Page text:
Shore fishing ace Paul Stevens tackles Orford Island where the cod run thick, and even sleeping beauties can cash in on the action.
With great reports of cod coming in left, right and centre the boys and I couldn’t resist a bash ourselves. All of us are keen match anglers, so the ideal solution was to take in a match where cod were likely, and the Weymouth Open at Chesil fitted the bill perfectly. With bait dug and rigs constructed the weather cut up forcing the organisers to call the match off. Desperate not to waste the bait we discussed various alternatives and plumped for a trip to Orford Island on the East coast which is renowned for producing cod.
Chris Snow, Colin Carey and I travelled in one car and Darren Bond and Dave Falk in the other. The trip from Worthing took three hours which meant a 03:30 start to ensure we made the 7am ferry. Orford Island is reached by boat and the anglers’ ferry operates most days. After fishing it is absolutely critical to get back to the pick up point in plenty of time as this is not a place to be marooned on overnight. Apparently, Orford can also be accessed via Aldeburgh with a 4 x 4 vehicle but we did not have that luxury.
The early morning greeted us with a stiff wind and rain which was forecast all day. However, a reasonably small rise and fall at Orford, means you can spend the day tucked under your shelter, which is a major bonus. This was especially so for boozy Dave who had come straight from a nightclub and was still 10 sheets to the wind when we picked him up!
The boat trip took 10 minutes, after which we made for the far end of the Island. This is a considerable walk of around 35 minutes and beach trolleys to hump all the gear are definitely recommended. You can fish pretty much where you are dropped off, but I had never fished the venue before and I was not sure of the top marks. The walk was hard on all of us but you can imagine the state of Dave who lagged 200 metres behind the rest of us trying to keep the contents of his stomach from uncontrollably fountaining all over the beach.
Knackered but not totally done in, we finally reached the spot and spread out as there was plenty of room. The sea looked absolutely perfect for cod… choppy and filthy dirty. Thoughts of failure were far from our minds – there just had to be fish around. We rigged up with only cod in our sights. Pennel rigs with 2/0 – 4/0 hooks were the top choice and baits were sized to match. Little was left to chance in the bait stakes. Whole and wrapped yellowtail lug, crab and squid were carried. You could fish just about any cod mark in the UK with these options and one of them would come good.
The tide had been flooding for about an hour when we started and baits were cast between 80 and 100 yards. The water is very deep here and the tides can be fierce. Holding bottom can be a nightmare if casting further, but as we were fishing neap tides that presented no great problem.
Cods away Ginger!
Ginger Bond was pitched furthest away and had three dogfish out before anyone else caught a fish. A few whiting came to our rods before Ginger landed the first codling of the session. At 3lb it wasn’t a huge fish but it proved they were there for the taking. Improvement was rapid then. Colin, Snowy and I all landing codling around the 3lb. ‘Dave the Rave’ however was fast asleep under his beach buddy and missing out on all the action. He did just manage to wind in and re-bait during this cod flurry before assuming the foetal position once more.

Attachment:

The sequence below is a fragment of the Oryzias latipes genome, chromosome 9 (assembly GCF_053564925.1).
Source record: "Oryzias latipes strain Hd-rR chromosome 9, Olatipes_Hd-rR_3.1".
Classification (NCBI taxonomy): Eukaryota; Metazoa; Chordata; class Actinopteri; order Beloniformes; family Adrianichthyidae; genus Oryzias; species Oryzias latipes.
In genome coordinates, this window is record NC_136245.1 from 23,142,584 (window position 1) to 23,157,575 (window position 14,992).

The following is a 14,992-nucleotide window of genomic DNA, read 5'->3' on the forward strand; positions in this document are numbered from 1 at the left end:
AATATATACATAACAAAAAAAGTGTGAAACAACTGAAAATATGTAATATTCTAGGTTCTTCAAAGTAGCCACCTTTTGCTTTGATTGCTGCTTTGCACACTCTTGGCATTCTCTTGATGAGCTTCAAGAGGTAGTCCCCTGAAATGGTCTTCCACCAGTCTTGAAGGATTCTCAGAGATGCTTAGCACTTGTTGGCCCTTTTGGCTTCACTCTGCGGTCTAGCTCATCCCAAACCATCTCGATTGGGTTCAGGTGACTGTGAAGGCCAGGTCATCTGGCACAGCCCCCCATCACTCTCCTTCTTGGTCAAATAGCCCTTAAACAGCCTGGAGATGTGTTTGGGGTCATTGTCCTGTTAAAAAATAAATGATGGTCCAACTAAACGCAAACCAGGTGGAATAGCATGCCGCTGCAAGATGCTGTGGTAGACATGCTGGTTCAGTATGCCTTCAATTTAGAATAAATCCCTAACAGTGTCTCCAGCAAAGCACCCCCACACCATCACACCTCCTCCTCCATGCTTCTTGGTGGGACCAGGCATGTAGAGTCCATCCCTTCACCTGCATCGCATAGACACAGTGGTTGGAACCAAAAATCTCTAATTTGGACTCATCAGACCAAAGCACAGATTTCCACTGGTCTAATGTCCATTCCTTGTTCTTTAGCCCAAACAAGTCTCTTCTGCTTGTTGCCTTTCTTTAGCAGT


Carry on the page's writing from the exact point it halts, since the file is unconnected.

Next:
Ginger on the end peg was certainly enjoying the lion’s share of the action. The size of cod was creeping up too as he dragged a lovely 6lb fish up onto the shingle. There was £5 each at stake on the biggest fish so I got my head down, increased the size of my baits further in an attempt to scoop the loot.
I was studying my rod tip: bent nicely in the tide and willing a bite when it dropped back slack in that classic cod fashion. I wound down furiously and felt the other end thumping away immediately. My unspoken thoughts were that this could be a contender for the pool money, but as I pulled it through the surf it turned out to be a large whiting and a healthy 4lb codling package. This was my biggest cod for a while and my smile was genuine despite no cigar.
Dave’s a slacker
The action slowed after this so I strolled along to the drunken bum’s shelter intent on giving him some abuse. As I approached I noticed his line lying slack on the beach. I gave him a kick to wake him up and he struggled to his feet muttering away sorrowfully. Dave picked up his rod and wound up the slack. When he eventually got some tension in the line an instant grin confirmed that the fish was still attached.
Dave had the as yet unseen fish around 20 yards out and was still battling. He continued cranking down on the reel towing considerable weight closer to the beach. Looking at the big bend in his rod I was sure that our nightclubbing friend was just about to scoop the cash kitty. Not one but a double shot of codling were dragged clear. One fish was a tad shy of 6lb, while the other was over 3lb. A lift of 9lb of cod and the jammy git didn’t even see the bite! You can imagine the words that followed from all.
The remainder of the session continued with cod coming frequently – even Dave caught two more – interspersed with dogs and whiting until it was time to pack up for the long walk back to the boat. Fresh Yellowtails were the killer bait, although crab and squid caught fish. Two or three yellowtail lugworm offered on a pennel rig was outstanding. The final haul was 23 cod, about a dozen dogs and numerous whiting.
As it turned out Ginger just pipped the drunk for the biggest fish which paid for his expenses. This was my first trip to Orford but it certainly will not be my last and we are all planning on a return over the Christmas period.